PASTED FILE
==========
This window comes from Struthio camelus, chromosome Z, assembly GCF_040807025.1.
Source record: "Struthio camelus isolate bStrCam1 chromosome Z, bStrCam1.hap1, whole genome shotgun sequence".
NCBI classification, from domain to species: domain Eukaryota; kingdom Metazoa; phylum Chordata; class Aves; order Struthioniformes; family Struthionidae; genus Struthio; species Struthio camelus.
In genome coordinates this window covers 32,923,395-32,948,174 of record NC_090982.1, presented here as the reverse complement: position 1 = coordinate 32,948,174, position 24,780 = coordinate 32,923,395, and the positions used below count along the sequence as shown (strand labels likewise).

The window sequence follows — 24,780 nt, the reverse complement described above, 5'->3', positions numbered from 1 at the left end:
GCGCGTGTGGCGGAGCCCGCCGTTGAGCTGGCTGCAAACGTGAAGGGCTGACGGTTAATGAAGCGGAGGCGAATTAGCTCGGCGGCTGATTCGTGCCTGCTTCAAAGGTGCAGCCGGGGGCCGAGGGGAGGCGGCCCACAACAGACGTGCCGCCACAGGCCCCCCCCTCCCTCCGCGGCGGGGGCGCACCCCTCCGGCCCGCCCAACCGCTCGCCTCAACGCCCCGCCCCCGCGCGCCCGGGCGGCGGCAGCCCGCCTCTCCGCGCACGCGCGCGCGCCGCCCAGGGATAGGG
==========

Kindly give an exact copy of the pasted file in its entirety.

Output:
This window comes from Struthio camelus, chromosome Z, assembly GCF_040807025.1.
Source record: "Struthio camelus isolate bStrCam1 chromosome Z, bStrCam1.hap1, whole genome shotgun sequence".
NCBI classification, from domain to species: domain Eukaryota; kingdom Metazoa; phylum Chordata; class Aves; order Struthioniformes; family Struthionidae; genus Struthio; species Struthio camelus.
In genome coordinates this window covers 32,923,395-32,948,174 of record NC_090982.1, presented here as the reverse complement: position 1 = coordinate 32,948,174, position 24,780 = coordinate 32,923,395, and the positions used below count along the sequence as shown (strand labels likewise).

The window sequence follows — 24,780 nt, the reverse complement described above, 5'->3', positions numbered from 1 at the left end:
GCGCGTGTGGCGGAGCCCGCCGTTGAGCTGGCTGCAAACGTGAAGGGCTGACGGTTAATGAAGCGGAGGCGAATTAGCTCGGCGGCTGATTCGTGCCTGCTTCAAAGGTGCAGCCGGGGGCCGAGGGGAGGCGGCCCACAACAGACGTGCCGCCACAGGCCCCCCCCTCCCTCCGCGGCGGGGGCGCACCCCTCCGGCCCGCCCAACCGCTCGCCTCAACGCCCCGCCCCCGCGCGCCCGGGCGGCGGCAGCCCGCCTCTCCGCGCACGCGCGCGCGCCGCCCAGGGATAGGG